Panel lists roads, emergency services as priorities Planning commission tables discussion on funding requests to build schools

November 18, 1998|By Brenda J. Buote | Brenda J. Buote,SUN STAFF

Carroll should make road improvements and emergency services priorities, the planning commission decided yesterday during a review of the county's six-year capital program.

During a two-hour review of the capital program, the seven-member panel agreed to recommend that the county commissioners: improve several roads in the populous South Carroll area to alleviate traffic congestion at Routes 32 and 26, and fund construction of a $107,000 training pond for fire personnel.

The panel tabled discussion of the funding requests by the county Board of Education after two planning commission members got into a heated debate over the proposed construction of two schools.

The commission has scheduled a review of those requests for Dec. 2.

"I believe we should make Obrecht Road a priority and pursue improvements to Route 97," said commission member Grant S. Dannelly. "We need to give priority status to roads that would relieve congestion" at Routes 32 and 26.

Deborah L. Ridgely, commission vice chairman, suggested that priority also be given to "those roads that present a public safety problem."

Ridgely noted a mile stretch of Jasontown Road near Westminster as an example. Several accidents have occurred on the gravel road and resulted in injury, she said.

The capital program includes a proposed allocation of $500,000 to widen the road, soften its sharp curves and level its high banks.

In addition to approving those road improvements, the commission recommended the county fund construction of a 30-by-40-foot pond at the Fire Training Center in Westminster. Fire personnel have requested funding for the project the past two years.

The county Department of Management and Budget had deleted the item from the six-year capital plan. The pond would be used to train firefighters to control hazardous liquid spills and perform water rescues.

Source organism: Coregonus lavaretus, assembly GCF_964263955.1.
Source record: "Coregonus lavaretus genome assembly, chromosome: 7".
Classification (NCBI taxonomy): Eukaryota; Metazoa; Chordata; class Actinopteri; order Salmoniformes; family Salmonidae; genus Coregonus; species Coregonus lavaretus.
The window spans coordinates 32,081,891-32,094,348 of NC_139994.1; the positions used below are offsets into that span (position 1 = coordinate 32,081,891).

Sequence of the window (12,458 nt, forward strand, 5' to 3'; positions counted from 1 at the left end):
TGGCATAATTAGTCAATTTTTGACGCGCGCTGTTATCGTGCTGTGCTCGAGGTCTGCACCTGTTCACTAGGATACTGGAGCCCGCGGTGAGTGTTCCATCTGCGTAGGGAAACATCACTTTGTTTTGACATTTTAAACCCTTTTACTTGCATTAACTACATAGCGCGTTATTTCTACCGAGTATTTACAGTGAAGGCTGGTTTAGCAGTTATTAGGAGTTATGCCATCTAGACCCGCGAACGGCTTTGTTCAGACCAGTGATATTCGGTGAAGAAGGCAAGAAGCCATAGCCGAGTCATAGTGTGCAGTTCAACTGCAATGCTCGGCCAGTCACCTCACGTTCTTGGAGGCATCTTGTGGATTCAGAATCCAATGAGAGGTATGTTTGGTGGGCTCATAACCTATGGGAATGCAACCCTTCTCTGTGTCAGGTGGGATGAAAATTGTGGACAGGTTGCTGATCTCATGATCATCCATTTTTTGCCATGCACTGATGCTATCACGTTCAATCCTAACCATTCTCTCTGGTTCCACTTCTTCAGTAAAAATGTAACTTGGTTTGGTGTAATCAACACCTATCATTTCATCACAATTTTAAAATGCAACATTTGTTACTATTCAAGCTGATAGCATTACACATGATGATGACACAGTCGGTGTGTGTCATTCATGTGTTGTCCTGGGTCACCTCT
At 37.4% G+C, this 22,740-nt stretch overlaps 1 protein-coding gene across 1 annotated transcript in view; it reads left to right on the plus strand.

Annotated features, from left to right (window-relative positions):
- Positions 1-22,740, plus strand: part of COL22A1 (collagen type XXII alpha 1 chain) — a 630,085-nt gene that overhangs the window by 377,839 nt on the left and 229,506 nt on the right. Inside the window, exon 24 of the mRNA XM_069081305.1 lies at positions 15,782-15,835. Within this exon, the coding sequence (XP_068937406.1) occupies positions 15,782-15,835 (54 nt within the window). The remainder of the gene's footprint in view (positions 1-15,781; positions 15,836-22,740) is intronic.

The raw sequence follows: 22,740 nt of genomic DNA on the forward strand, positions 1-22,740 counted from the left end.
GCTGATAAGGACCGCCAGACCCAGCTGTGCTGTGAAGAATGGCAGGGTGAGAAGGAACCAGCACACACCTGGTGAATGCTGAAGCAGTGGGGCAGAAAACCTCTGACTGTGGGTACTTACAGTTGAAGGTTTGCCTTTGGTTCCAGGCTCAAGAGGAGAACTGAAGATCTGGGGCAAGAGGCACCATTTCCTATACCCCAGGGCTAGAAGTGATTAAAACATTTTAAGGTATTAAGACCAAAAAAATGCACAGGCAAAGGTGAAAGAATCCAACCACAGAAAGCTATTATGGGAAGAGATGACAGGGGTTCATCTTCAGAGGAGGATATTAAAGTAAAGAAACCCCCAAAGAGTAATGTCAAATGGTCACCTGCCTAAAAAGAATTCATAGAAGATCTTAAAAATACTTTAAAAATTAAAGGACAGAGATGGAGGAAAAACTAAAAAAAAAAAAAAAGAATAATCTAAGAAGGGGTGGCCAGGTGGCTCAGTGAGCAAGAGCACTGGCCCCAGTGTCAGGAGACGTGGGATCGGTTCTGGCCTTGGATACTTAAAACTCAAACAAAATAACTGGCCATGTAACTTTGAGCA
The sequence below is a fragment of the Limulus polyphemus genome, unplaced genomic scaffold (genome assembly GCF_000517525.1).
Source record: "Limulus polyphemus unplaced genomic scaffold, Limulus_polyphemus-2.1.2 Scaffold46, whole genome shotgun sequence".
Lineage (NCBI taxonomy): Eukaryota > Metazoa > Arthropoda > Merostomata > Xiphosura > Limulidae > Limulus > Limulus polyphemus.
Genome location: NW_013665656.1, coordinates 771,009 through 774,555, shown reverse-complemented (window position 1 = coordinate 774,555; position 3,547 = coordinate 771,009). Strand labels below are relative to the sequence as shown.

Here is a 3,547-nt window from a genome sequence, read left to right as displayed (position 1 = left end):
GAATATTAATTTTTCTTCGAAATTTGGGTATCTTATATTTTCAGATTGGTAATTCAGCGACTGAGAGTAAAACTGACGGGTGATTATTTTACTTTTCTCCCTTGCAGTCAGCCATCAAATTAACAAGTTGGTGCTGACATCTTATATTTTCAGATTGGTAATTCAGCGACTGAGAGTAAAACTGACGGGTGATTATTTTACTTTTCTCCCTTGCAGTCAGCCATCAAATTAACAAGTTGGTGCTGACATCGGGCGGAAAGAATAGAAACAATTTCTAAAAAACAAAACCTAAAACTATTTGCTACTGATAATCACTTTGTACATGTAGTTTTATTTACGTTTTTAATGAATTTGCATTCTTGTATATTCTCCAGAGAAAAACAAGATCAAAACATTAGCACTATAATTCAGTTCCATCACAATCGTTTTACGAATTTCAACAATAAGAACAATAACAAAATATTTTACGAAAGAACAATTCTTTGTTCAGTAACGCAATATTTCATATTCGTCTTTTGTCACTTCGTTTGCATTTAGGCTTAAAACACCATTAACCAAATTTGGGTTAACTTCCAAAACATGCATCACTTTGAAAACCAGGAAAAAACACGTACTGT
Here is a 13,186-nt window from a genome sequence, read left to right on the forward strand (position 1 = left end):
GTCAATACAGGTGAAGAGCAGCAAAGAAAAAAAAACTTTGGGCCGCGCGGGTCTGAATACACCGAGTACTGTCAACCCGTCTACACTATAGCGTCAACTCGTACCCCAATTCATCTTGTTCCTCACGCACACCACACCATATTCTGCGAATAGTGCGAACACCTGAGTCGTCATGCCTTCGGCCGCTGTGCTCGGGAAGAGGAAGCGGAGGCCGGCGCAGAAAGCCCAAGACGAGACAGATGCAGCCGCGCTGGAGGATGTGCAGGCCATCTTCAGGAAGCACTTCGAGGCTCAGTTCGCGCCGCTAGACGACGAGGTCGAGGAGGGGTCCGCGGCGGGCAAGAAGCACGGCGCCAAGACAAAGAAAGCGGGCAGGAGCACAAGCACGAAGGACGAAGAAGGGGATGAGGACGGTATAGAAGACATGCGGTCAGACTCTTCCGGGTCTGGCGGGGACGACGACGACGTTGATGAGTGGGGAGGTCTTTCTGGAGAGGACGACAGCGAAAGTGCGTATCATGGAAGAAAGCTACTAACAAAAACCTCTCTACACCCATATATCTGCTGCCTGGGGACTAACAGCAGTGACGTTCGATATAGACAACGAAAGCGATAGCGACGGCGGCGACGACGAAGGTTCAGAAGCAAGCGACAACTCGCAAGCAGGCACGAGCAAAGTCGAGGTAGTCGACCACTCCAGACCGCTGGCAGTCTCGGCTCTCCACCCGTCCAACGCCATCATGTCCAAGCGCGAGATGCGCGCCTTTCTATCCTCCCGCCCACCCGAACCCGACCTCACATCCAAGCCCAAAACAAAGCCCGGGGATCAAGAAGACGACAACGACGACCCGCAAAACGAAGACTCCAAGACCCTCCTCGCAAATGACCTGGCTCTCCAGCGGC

"We're talking about matters of life and death," said Dannelly, who suggested the planning panel put the pond back in the capital budget. His suggestion was unanimously adopted.

Board member Melvin E. Baile Jr. added one condition to his approval, that emergency services look for other funding sources for the pond.

The panel shelved discussion of the school board's funding requests after board member Maurice E. Wheatley suggested the county delay building a Westminster high school and middle school by two years, sparking a spirited debate.

Dannelly suggested the county cut funding for the schools altogether, a move that would save Carroll more than $44 million. The high school is expected to cost $29.4 million and the middle school, $15 million.

"I don't think we need a new Westminster high school," Dannelly said, after reviewing this year's enrollment figures. "Why should taxpayers spend money they don't have to?"

State law gives the planning panel the power to stop the construction of any public building it feels is inconsistent with the county master plan.

But the county commissioners can override such a recommendation.

The panel was unable to reach a consensus on the proposed school construction yesterday.

At Ridgely's suggestion, commission members Baile and Edward Beard, and alternate David Brauning Sr. voted to shelve the discussion until next month.

Commission Chairman Thomas G. Hiltz did not attend yesterday's meeting.

Pub Date: 11/18/98

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